Google’s big announcement left many organizations angry about the loss of data. Since traffic now comes into Google Analytics as (not provided), we lost our ability to conclusively separate branded traffic from non-branded. Not only would we run the risk of over reporting the results of SEO efforts by allowing (not provided) to remain in our reports, but all of the other metrics, especially conversion rate, would also be affected.
Although we can no longer see the exact keywords searched, we can still pair the (not provided) information with the landing page for each visit. We want to pair this information because the landing page topic will give us a good indication as to the keyword used, if the keyword wasn’t branded.
There are three options below for how to get this data, with the first option being the easiest and the third requiring administrator access to your Google Analytics account.
Note: If you already have a good way to get this data, skip down to the “Next Steps” portion below.
Step 1 – Add Secondary Dimension Landing Page
Step 2 – Filter to Include Keyword Containing not provided
- Pros – Easy to set up
- Cons – Manual, needs to be set up each time, Fast-Access Mode
Option 2 – Create Advanced Segment to Include Only not provided
Once this segment is created, it can be used across multiple profiles, and can be used on almost all reports in Google Analytics. So to get to the landing page information, just get to the Landing Pages report.
- Pros – Easy to set up, can be used across most reports in GA
- Cons – Fast-Access Mode
Option 3 – Create a Brand New Profile to Include not provided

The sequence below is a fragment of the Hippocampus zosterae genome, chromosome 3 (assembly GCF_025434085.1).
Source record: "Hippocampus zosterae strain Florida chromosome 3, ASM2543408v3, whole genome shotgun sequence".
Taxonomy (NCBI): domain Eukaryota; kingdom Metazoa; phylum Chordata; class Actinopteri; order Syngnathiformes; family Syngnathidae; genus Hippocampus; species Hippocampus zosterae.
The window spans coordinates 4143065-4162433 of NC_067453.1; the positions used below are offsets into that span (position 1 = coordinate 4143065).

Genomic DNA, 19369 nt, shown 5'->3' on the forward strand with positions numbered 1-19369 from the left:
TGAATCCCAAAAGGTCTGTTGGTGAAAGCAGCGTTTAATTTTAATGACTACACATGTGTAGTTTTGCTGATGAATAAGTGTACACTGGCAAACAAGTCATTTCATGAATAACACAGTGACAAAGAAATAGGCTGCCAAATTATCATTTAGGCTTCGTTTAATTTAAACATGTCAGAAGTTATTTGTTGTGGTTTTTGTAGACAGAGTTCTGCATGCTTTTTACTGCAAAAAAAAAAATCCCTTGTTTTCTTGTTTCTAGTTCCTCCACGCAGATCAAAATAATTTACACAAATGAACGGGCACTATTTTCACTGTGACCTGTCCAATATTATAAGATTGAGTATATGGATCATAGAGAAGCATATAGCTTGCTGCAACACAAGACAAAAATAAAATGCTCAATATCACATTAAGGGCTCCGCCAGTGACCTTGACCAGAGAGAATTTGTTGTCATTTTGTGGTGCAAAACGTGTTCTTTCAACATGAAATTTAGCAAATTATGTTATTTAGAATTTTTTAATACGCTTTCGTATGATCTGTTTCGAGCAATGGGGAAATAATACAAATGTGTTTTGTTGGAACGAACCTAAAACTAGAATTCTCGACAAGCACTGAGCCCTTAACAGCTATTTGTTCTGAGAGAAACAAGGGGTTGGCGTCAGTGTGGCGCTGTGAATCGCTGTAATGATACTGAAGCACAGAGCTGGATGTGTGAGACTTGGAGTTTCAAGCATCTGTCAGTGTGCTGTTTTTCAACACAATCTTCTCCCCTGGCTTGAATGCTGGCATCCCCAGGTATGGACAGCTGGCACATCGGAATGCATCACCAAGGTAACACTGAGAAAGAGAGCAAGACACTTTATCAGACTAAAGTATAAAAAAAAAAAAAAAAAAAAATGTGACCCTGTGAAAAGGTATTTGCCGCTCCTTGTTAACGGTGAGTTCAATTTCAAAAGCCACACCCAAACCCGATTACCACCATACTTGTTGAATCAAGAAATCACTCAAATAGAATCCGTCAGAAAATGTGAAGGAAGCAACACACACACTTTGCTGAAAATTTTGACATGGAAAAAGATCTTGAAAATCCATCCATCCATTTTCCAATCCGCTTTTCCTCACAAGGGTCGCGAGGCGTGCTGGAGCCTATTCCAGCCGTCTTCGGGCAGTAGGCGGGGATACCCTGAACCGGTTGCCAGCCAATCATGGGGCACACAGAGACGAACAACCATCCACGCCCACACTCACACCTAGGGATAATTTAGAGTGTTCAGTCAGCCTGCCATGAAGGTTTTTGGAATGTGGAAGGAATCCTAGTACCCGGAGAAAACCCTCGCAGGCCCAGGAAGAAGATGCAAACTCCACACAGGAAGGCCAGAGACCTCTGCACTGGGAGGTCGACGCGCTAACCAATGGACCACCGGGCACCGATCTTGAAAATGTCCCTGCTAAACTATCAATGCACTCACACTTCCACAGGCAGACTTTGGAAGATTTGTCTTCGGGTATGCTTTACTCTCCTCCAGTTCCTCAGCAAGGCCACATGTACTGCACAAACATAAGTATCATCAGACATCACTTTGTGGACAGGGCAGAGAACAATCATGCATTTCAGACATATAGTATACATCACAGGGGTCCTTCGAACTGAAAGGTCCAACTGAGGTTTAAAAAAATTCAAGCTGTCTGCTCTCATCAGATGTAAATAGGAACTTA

Create a profile that replicates all of your existing settings and goals.
Tip: See #3 in this post for information to automatically copy your profile settings into a new profile.
Create this filter to only include (not provided) traffic:
- Pros – No Fast-Access Mode issues, data is kept completely separate
- Cons – Cannot be done if user doesn’t have admin access, creates another profile to monitor
Regardless of which of the three options you selected, you can use the results for the next step.
You need three key numbers from your analytics tool:
- Total Organic Visits
- Number of (not provided) Visits
- Number of Organic Visits that were branded
If you have these three numbers, you know what percentage of the site’s Organic Traffic is branded. If we apply the same percentages to our (not provided) numbers, we are left with a reasonable estimate of how those numbers break down. This can be done on the site level, or on an individual landing page level.
- For example, let’s say a site has 1000 total Organic Visits, 42 (not provided) Visits, and 764 of the Organic Visits were Branded. If we assume these percentages to be a relatively accurate representation of this breakdown for the site, we can extrapolate that 33 of the (not provided) visits may have been Branded and 9 Non-Branded.
Also keep in mind that sites receive branded traffic to different pages. For example, in looking at ten sites, we found the majority of the branded traffic lands on either the homepage or a Login page. This is why you want to break out Landing Pages separate from the Overall numbers. With our downloadable spreadsheet, you can break out the traffic to a site’s top Landing Pages to determine if any branded bias exists for your site, as well.
Want to run the same analysis yourself? Get the spreadsheet here.
Tip – You can use this RegEx for most sites to find the branded breakdown for homepage and login pages in GA: ^/$|^/index|^/default|^/home|login
Finally, create an alert an Alert to notify you when traffic from (not provided) increases by x%, with the percent varying based on the amount of this traffic coming into the site you’re evaluating. For example:
What is SEER Doing?
We’re in the process of editing all of our Search profiles to Exclude (not provided) traffic. We recognize this means we’re under reporting our efforts, as some of the traffic we’re excluding is non-branded, and that numbers will continue to decrease as Google rolls out the changes to more users. However, in the interest of keeping our reporting as honest and valuable as possible, we would rather under report than over.
What are you doing to combat the changes?